1 Peter 2:13-14 Submit yourselves for the Lord’s sake to every human institution, whether to a king as the one in authority, or to governors as sent by him for the punishment of evildoers and the praise of those who do right. NASB

Ultimate authority always belongs to God, yet we are to submit ourselves to other people according to the various positions we and they have been given. This submission is mutual, as befitting those who are all members of Christ’s body, and it is based on role or function, not spiritual authority.

 

Examining Christian leaders

The Bible is also clear that those who teach or lead the church are accountable to their congregations. That is, it is the responsibility of every believer to carefully measure the things their teachers and leaders say, and weigh them up against the standard of the Gospel. Christians are to submit and obey their leaders, but that submission and obedience does not extend to allowing them to spread unbiblical teachings or lead people astray.

In fact, only a few verses before he told his readers to “obey your leaders and submit to them”, the author of the book of Hebrews said that Christians were to watch their leaders closely. They were to imitate their faith, but they were also to be on the look out for spurious teachings, which were not to be obeyed.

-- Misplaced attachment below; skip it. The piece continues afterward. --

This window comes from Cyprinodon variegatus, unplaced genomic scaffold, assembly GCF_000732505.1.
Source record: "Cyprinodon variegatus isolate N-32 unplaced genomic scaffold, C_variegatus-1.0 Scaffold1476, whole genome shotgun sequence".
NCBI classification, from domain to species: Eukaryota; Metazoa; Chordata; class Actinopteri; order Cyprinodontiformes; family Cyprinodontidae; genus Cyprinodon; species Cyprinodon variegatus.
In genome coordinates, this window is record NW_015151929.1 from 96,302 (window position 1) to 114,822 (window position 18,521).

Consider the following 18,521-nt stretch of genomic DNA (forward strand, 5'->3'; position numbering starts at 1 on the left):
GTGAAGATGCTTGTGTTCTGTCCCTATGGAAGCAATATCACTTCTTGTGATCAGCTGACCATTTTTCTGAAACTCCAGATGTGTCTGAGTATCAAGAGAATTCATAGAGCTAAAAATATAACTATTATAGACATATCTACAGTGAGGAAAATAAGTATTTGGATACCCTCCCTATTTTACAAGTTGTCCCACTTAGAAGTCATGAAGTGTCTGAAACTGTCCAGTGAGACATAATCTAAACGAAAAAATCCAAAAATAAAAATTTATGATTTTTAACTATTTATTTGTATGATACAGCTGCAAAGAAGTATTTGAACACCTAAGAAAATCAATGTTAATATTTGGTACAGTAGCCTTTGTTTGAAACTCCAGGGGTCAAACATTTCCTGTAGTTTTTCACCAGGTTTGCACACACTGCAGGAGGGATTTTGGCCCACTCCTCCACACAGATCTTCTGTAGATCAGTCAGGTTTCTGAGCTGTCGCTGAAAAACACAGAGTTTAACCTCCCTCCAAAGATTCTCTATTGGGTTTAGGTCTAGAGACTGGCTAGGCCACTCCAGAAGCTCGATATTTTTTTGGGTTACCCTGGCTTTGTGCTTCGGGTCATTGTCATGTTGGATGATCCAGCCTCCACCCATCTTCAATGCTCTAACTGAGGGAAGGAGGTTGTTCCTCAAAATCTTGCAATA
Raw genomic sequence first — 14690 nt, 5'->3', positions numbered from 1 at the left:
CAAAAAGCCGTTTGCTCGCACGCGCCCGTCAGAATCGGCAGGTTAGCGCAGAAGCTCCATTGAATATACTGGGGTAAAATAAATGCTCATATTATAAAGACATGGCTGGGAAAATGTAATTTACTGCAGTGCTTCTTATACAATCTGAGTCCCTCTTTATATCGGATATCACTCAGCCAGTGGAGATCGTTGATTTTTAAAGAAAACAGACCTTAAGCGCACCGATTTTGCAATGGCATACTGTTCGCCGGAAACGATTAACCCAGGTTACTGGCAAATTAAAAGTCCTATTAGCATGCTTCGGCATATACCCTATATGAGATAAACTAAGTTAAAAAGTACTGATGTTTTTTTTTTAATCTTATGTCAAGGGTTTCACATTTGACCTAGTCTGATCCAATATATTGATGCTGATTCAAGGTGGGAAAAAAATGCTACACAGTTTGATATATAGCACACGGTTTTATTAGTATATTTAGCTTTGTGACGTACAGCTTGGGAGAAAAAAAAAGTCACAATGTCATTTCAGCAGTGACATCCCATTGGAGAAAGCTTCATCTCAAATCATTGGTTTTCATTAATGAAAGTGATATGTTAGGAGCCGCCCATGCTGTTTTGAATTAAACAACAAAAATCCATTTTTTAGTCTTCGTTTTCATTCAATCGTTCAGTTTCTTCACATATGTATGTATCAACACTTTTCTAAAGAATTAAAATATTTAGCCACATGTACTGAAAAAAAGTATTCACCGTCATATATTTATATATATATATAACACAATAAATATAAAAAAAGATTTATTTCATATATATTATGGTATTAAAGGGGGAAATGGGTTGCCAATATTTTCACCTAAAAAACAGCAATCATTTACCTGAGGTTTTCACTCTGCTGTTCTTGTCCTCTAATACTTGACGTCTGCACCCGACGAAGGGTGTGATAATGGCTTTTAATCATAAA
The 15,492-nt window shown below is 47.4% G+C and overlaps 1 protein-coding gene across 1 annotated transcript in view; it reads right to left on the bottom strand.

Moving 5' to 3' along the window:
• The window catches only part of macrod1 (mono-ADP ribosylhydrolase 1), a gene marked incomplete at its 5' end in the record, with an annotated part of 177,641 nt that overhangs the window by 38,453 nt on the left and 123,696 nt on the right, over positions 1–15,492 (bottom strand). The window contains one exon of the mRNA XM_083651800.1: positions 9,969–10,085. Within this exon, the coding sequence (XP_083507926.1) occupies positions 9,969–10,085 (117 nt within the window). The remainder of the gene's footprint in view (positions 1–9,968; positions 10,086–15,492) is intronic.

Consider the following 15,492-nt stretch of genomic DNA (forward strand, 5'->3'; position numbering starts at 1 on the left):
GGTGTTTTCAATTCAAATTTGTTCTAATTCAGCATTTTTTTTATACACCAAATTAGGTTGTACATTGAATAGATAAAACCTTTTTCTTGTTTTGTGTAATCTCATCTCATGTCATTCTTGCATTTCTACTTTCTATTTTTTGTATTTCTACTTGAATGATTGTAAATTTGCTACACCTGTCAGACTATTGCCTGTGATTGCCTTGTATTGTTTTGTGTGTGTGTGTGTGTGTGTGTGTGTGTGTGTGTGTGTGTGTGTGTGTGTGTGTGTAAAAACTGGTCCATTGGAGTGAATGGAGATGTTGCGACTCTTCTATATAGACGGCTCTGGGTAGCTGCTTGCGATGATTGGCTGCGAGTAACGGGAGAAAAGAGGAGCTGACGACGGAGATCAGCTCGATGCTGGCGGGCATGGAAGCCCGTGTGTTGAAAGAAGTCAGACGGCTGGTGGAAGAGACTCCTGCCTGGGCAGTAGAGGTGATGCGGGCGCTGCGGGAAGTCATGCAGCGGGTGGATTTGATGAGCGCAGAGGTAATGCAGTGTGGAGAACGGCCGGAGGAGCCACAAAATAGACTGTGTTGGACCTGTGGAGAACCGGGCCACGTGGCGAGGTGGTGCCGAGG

Heb 13:7-9

7 Remember those who led you, who spoke the word of God to you; and considering the result of their conduct, imitate their faith. 8 Jesus Christ is the same yesterday and today and forever. 9 Do not be carried away by varied and strange teachings.

NASB

In verses 8 and 9, the author reminds us that the Gospel is constant and unchangeable, for it proceeds from the unchangeable God. In other words, Christians should be especially wary of strange new teachings.

The warning to examine the things that church leaders teach occurs repeatedly in the New Testament.

Matt 24:4 And Jesus answered and said to them, “See to it that no one misleads you. NASB.

Acts 20:30 and from among your own selves men will arise, speaking perverse things, to draw away the disciples after them. NASB

Rom 16:17 Now I urge you, brethren, keep your eye on those who cause dissensions and hindrances contrary to the teaching which you learned, and turn away from them. NASB

Eph 4:14 As a result, we are no longer to be children, tossed here and there by waves and carried about by every wind of doctrine, by the trickery of men, by craftiness in deceitful scheming; NASB